“It felt like I was going through the motions, rather than actively enjoying my career.”

Image of Patrick Wareing

Newly Updated

From Scientist to Digital Marketing Consultant (Plus Post-Shift Update)

Stuck in a job where opportunity felt scarce and office politics were rife, Patrick Wareing focused instead on progressing a personal hobby project. However, little did he know that it would form the basis for his career change. Here's how he turned a new skill-set into a fulfilling new role, and how his shift is panning out two years on.

What work were you doing previously?

I was working as an R&D scientist for Unilever.

My job was to test and design new deodorant formulations.

What are you doing now?

I'm now a freelance digital marketing consultant specialising in life sciences.

How did you feel in your work before you decided to make the change?

I felt like I was stuck in a dead-end job.

There was a lack of opportunities. And it felt like politics mattered than the actual work that was completed.

I had no real desire to continue as a scientist, yet I had no real reason to leave. It almost felt like I was going through the motions rather than actively enjoying my career.

Why did you change?

My decision to change was a bit of a gamble.

I had an interest in digital marketing and I could see the industry continue to grow. I started learning about digital marketing by accident, as I was learning digital marketing to grow one of my personal websites. I didn't consider it a career change until I realised how in demand the skill set was.

When was the moment you decided to make the change?

There was no one defining moment that made me want to change, but I was starting to actively dislike the thought of work.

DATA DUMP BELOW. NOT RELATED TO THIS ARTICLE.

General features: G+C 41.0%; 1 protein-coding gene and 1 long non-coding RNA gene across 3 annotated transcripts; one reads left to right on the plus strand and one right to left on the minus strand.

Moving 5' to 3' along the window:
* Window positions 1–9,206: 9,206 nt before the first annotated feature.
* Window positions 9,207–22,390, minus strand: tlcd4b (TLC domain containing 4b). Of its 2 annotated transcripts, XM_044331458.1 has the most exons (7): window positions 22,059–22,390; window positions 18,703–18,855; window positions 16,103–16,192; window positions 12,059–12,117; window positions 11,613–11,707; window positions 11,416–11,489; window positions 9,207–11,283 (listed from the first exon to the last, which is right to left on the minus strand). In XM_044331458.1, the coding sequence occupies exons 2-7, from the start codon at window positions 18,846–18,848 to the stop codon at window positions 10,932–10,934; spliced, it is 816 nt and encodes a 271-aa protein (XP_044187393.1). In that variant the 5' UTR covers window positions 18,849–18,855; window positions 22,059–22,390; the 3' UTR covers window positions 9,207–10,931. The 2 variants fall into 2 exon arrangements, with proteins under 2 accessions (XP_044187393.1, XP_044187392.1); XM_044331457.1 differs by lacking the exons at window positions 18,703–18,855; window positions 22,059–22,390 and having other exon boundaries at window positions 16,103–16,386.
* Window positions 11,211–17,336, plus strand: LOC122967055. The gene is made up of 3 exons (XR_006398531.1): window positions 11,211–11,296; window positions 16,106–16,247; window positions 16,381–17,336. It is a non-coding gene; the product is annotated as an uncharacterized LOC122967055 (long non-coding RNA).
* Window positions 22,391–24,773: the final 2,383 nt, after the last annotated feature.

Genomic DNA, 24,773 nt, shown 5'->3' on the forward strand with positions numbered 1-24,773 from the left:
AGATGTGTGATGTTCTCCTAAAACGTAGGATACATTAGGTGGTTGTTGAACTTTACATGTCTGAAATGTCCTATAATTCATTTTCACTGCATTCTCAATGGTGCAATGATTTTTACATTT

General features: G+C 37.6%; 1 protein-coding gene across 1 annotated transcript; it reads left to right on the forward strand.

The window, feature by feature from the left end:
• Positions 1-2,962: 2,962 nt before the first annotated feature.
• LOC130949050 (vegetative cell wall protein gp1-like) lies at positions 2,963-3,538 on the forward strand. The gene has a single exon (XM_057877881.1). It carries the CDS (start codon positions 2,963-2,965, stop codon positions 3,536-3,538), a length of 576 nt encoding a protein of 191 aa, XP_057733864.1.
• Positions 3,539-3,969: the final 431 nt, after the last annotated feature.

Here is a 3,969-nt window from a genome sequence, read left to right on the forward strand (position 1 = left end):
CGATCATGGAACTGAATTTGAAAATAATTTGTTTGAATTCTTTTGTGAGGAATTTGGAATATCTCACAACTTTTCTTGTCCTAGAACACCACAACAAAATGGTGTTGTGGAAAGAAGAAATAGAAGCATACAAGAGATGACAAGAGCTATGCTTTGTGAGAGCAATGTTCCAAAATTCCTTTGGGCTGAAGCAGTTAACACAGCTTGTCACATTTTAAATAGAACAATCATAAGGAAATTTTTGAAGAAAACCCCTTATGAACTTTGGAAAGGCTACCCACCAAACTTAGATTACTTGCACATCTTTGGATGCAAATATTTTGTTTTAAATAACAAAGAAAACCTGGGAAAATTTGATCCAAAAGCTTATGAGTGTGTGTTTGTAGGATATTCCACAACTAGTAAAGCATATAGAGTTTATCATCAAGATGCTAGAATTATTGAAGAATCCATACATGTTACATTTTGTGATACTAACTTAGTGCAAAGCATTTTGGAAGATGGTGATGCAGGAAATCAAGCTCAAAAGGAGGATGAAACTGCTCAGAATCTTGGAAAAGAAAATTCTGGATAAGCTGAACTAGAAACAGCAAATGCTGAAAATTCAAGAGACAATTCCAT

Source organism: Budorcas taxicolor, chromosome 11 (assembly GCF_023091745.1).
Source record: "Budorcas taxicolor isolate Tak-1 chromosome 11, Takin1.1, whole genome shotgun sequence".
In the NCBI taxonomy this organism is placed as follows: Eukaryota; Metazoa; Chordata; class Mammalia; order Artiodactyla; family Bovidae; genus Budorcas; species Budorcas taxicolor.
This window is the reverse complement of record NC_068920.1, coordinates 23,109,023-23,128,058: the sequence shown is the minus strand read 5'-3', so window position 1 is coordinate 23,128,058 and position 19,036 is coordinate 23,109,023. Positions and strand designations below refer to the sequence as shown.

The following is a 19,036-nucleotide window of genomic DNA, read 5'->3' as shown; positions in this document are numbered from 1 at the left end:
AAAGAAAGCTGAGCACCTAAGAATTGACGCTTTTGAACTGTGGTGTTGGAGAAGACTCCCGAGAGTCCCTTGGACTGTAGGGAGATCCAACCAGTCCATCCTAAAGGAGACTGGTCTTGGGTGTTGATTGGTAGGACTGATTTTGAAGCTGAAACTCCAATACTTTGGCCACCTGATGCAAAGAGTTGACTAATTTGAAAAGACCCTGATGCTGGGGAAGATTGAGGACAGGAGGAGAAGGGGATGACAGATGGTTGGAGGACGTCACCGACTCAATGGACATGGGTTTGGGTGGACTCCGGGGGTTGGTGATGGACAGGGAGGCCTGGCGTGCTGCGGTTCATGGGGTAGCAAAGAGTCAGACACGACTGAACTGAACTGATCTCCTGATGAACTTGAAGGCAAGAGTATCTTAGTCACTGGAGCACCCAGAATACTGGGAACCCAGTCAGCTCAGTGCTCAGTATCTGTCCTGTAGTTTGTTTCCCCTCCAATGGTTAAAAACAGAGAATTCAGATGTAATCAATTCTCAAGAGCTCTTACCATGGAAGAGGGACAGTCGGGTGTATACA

I also had some new colleagues who were not nice people. I realised I wanted to hand in my notice.

How did you choose your new career?

I chose my new career by accidentally learning about digital marketing as just a hobby for my own website.

When I first started, I never even thought about making a career change into it in the future.

Are you happy with the change?

Yes, definitely.

I've had a chance to learn about a new industry and see a different side to business.

I also now have two distinct sets of skills that not many people have, let alone with industry experience.

What do you miss and what don't you miss?

I mostly miss my colleagues (the ones whom I enjoyed working with), and I also miss the chance of doing experiments in the lab.

I don't miss the micro-management, and politics of working in a large company.

How did you go about making the shift?

I made the shift gradually, without making too much of a conscious effort to do so.

I spent a lot of my evenings and weekends reading and learning how to do things, but most importantly I practised my new skills on my own personal project.

What didn't go well? What wrong turns did you take?

There wasn't really anything I look back on that I think didn't go well.

However, I wasn't expecting there to be such a change in working style between my old and new role.

In hindsight, it would have been useful to have found people that had made a similar career change to me and spoken to them prior and during my career change.

How did you handle your finances to make your shift possible?

I had savings that were able to tide me over.

I also had income from the side project I was working on, which, coincidentally, helped me learn the skills to get my new career.

What was the most difficult thing about changing?

The most difficult thing has been that feeling of 'starting again'.

It can be easy to think that you have wasted your time in a previous career, but that quickly subsides. You can always go back if it doesn't work.

What help did you get?

The help I got was from colleagues and friends, whom I confided in before making the move.

I made sure to mention my plans to as many people I could (in confidence) to get their opinions and viewpoints before committing. Most people were very supportive and this helped give me the confidence to do it!